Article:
But back to the framing business. I really do think how we think about the circumstances of things has an impact along with all those other factors. I don’t mean this in a power of positive thinking kind of way, though. You can do all the right things and still fail, still not get your opportunity. Life might not work out and it might be because of circumstances outside of your direct control. Which is shitty when you think about it. I’d like to think we can move toward a world that gives everyone a fair chances, but it’s pretty obvious that’s not the world we currently live in. As an example, consider creative endeavors. There’s a lot more that goes into being a successful musician than writing a few good songs. Lots of people write good songs. There’s some luck in getting them played in the right places. Sometimes tenacity can create that luck; sometimes you just start off with better connections and resources through nothing you did or earned; sometimes you never even get that chance. Sometimes you squander all those resources and it still works out somehow. Which isn’t to say hard work isn’t a factor. It is to say that I think framing something as “if you work hard and put in your best effort, it will work out for you” isn’t any necessarily true, and is possibly a damaging way of looking at things. Though I guess that depends on how you think of things working out. There’s so much we can’t control. You might feel like the deck is stacked against you. And you could be right.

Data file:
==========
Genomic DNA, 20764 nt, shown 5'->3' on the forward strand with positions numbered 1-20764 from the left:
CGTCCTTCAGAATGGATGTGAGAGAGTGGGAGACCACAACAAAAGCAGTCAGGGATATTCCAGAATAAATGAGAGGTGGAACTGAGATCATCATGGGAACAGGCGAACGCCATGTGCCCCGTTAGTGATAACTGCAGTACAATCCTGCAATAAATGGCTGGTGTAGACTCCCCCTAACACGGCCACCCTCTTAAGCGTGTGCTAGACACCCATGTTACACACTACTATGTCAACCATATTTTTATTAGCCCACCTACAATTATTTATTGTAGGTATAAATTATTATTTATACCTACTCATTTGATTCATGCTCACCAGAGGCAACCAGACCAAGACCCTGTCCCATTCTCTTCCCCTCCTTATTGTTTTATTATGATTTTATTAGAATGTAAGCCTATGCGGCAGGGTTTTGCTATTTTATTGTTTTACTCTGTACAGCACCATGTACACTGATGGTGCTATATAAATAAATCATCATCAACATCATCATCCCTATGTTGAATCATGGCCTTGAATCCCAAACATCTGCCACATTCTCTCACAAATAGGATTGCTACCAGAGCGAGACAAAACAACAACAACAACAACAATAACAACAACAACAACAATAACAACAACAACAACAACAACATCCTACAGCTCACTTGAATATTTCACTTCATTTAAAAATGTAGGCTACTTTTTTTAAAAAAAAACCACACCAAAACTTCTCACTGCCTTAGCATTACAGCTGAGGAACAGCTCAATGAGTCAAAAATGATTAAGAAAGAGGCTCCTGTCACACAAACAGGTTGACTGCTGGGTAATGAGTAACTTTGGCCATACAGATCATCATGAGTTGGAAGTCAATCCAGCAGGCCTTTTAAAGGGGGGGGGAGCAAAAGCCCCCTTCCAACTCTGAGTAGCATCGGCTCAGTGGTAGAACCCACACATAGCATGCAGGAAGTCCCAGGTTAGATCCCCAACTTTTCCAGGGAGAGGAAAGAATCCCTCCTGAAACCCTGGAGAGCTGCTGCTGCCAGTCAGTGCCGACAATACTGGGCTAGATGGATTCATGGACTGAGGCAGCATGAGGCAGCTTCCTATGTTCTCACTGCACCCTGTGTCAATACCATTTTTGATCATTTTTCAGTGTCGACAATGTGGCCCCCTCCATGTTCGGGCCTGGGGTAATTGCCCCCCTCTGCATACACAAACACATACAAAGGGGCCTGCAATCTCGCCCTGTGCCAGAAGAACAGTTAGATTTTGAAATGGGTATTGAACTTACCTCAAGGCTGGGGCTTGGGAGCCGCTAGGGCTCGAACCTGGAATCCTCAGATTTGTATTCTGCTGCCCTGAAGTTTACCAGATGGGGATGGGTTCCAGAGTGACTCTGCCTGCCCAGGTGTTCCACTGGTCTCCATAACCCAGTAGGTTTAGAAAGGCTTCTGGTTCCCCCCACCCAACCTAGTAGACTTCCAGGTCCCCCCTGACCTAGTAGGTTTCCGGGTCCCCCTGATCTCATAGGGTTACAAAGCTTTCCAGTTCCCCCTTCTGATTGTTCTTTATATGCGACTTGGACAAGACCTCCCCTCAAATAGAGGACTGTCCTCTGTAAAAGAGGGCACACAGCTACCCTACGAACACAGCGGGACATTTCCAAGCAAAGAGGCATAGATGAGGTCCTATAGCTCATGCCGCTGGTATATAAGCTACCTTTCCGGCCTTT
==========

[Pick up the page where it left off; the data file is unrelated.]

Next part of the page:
I’ll admit, thinking about things like this occasionally makes me want to throw my hands up in the air and say what’s the fucking point? But as I talked about previously, I try not to look at it in a pessimistic fashion. Of course it gets to me sometimes. But the last several years have taught me that my definition of possible sometimes needs some work. Not in a grandiloquent bullshit “you can do anything” kind of way, though. More in the sense that each day I work harder to be a better person, the person I want to be, and plenty of days I still fuck up at that. The definition constantly shifts. But I know I’m a person who no longer lies to herself about who she is, and philosophically, that filters into the ways I think about everything else. And it’s very easy to look back and realize what you thought was impossible even a few short years ago is something you’ve suddenly done. And while it’s good to have goals, it’s also amazing how much things can change in a year, let alone several.